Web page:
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Constitutional Fidelity

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Constitutional Fidelity

In their handling of the Trump campaign’s election lawsuits, judges appointed by Republicans—including by Trump himself—have demonstrated their devotion to judicial principle. December 9, 2020
Politics and law

Senator Sheldon Whitehouse, a leading candidate to become the ranking Democratic on the Senate Judiciary Committee, has railed about the corruption of Donald Trump’s judicial appointments, where corruption is defined as following the wishes of large conservative donors and enacting the Republican agenda. Other commentators have argued that the president’s judicial appointments put the American experiment in democracy at risk. Ian Bassin, the leader of a left-wing group called Project Democracy, stated that “History is replete with examples of countries that . . . lost” democracy “because they allowed raw power grabs to capture and corrupt courts.”

But the judges whom Trump has appointed have turned out to be singularly uncooperative conspirators in the assault that Whitehouse and Bassin claim to fear. Not one Trump-appointed judge has supported the president’s claims of a stolen election. The Supreme Court this week unanimously refused to take up the case challenging his loss in Pennsylvania. Not one justice—including Trump appointees Justices Neil Gorsuch, Brett Kavanagh, and Amy Coney Barrett—noted any dissent from that ruling.

The most scathing opinion from the lower court on the president’s election challenges came from a judge whom he appointed, Stephanos Bibas. He rejected all of Trump’s complaints about the election in Pennsylvania, refused to allow the campaign to amend its complaint, and declined to prevent Pennsylvania’s secretary of state from certifying Biden as the victor there. Bibas was emphatic in his dismissal of all the arguments: “Free, fair elections are the lifeblood of our democracy. Charges of unfairness are serious. But calling an election unfair does not make it so. Charges require specific allegations and then proof. We have neither here.”

In declining the Trump campaign’s effort to prevent certification, Bibas made clear that the lawsuit was a threat to democratic accountability. “The number of ballots it specifically challenges is far smaller than the roughly 81,000-vote margin of victory. And it never claims fraud or that any votes were cast by illegal voters. Plus, tossing out millions of mail-in ballots would be drastic and unprecedented, disenfranchising a huge swath of the electorate and upsetting all down-ballot races too.”

Bibas’s was not the only opinion by a judge appointed by a Republican president to make short work of Trump’s complaints. The campaign had also challenged the result in Pennsylvania based on the Elections Clause of the U.S. Constitution that empowers state legislatures to set the rules; the Pennsylvania Supreme Court permitted late arriving mail-in ballots to be counted. Brooks Smith, a judge appointed by George W. Bush, rejected this lawsuit on standing grounds, arguing that the congressional candidate challenging the Elections Clause was not the object of its protection, because he was not a state legislator. Thus, his claims were based on a general interest in having the state follow the law, which is not enough to get into federal court. This opinion faithfully applied the Supreme Court precedent on standing, though those restrictions were not in the interest of the Trump campaign, and results-oriented judges frequently manipulate the issue of standing to reach results that they prefer.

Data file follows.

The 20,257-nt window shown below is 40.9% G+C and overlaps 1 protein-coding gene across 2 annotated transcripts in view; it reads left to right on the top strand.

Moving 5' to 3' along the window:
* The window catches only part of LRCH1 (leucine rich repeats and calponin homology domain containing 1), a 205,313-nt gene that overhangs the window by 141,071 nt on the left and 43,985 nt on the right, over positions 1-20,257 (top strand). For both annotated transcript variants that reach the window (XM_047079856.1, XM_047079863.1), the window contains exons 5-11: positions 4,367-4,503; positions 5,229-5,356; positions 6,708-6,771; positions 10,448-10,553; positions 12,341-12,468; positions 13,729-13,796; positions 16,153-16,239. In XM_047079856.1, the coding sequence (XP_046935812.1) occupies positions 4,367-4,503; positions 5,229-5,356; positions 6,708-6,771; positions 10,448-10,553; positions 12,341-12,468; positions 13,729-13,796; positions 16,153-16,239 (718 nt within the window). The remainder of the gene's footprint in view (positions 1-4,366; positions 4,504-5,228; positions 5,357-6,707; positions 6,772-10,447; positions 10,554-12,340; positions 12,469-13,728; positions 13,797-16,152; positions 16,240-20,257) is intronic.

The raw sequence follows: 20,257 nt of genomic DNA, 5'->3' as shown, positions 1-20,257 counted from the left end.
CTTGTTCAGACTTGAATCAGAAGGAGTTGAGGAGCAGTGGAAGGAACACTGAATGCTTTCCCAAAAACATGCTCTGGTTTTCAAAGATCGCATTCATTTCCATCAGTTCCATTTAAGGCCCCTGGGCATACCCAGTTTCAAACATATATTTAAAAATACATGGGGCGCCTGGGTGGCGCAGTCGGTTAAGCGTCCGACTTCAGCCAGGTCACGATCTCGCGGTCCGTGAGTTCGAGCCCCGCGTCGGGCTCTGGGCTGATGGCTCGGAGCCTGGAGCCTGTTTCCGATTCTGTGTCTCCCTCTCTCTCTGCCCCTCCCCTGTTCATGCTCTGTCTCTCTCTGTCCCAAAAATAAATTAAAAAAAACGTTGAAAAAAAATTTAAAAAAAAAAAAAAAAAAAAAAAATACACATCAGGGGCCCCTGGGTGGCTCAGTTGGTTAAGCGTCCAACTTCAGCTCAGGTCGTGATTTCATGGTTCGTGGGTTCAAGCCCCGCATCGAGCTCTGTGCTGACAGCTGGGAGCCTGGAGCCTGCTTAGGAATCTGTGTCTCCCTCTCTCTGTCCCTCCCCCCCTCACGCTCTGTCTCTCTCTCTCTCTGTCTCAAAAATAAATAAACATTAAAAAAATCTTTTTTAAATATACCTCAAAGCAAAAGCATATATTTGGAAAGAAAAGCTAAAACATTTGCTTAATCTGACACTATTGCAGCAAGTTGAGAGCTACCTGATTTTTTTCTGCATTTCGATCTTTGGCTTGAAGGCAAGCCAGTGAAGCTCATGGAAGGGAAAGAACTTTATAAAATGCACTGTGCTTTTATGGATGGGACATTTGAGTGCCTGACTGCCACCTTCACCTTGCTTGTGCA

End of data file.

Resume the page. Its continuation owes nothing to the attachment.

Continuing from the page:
Judge William Pryor, another judge appointed by Bush, also gave the back of his hand to a lawsuit seeking to reverse the certification of Joe Biden’s victory in Georgia. Pryor made clear that the court had no jurisdiction to hear garden-variety claims of election misconduct. Pryor’s opinion shows his adherence to the limited jurisdiction of federal courts and to federalism. Formalist judges, like Pryor and those whom Trump appointed, are dedicated to upholding sound constitutional principles, not reaching particular results.

The assault on Trump-appointed judges is just the latest effort in a long-term strategy to demonize Republican judges more generally. When they were appointed and confirmed, Smith and Pryor, as well as Bibas, were the objects of sustained attack on the left. Bibas was confirmed with only one Democratic vote in favor, despite being rated “well qualified” by the ABA and being one of the most cited law professors at the University of Pennsylvania, one of the nation’s top law schools. Brooks Smith was subject to spurious charges by interest groups that he was biased; he was narrowly confirmed. The campaign to keep Smith off the appellate court was so notorious that it resulted in a book, The Borking Rebellion, that recounted its excesses. Pryor was repeatedly filibustered by Democrats and took office with only a single Democratic vote.

Today we are immersed in a great debate about the nature of constitutional interpretation. Judges appointed by Republican presidents believe that the lodestar of constitutional interpretation should be the document’s original meaning. Democrats disagree. This is a legitimate matter of political contention—but many Democrats maintain that Republican judges are corrupt hacks, foot soldiers in a vast right-wing conspiracy. Their probity and attention to the facts in Trump’s election lawsuits should silence these baseless charges. Judges appointed by Republican presidents, including Trump, have punctiliously followed the law and protected the Constitution. They deserve the gratitude of all Americans, regardless of party.

Photo by Samuel Corum/Getty Images

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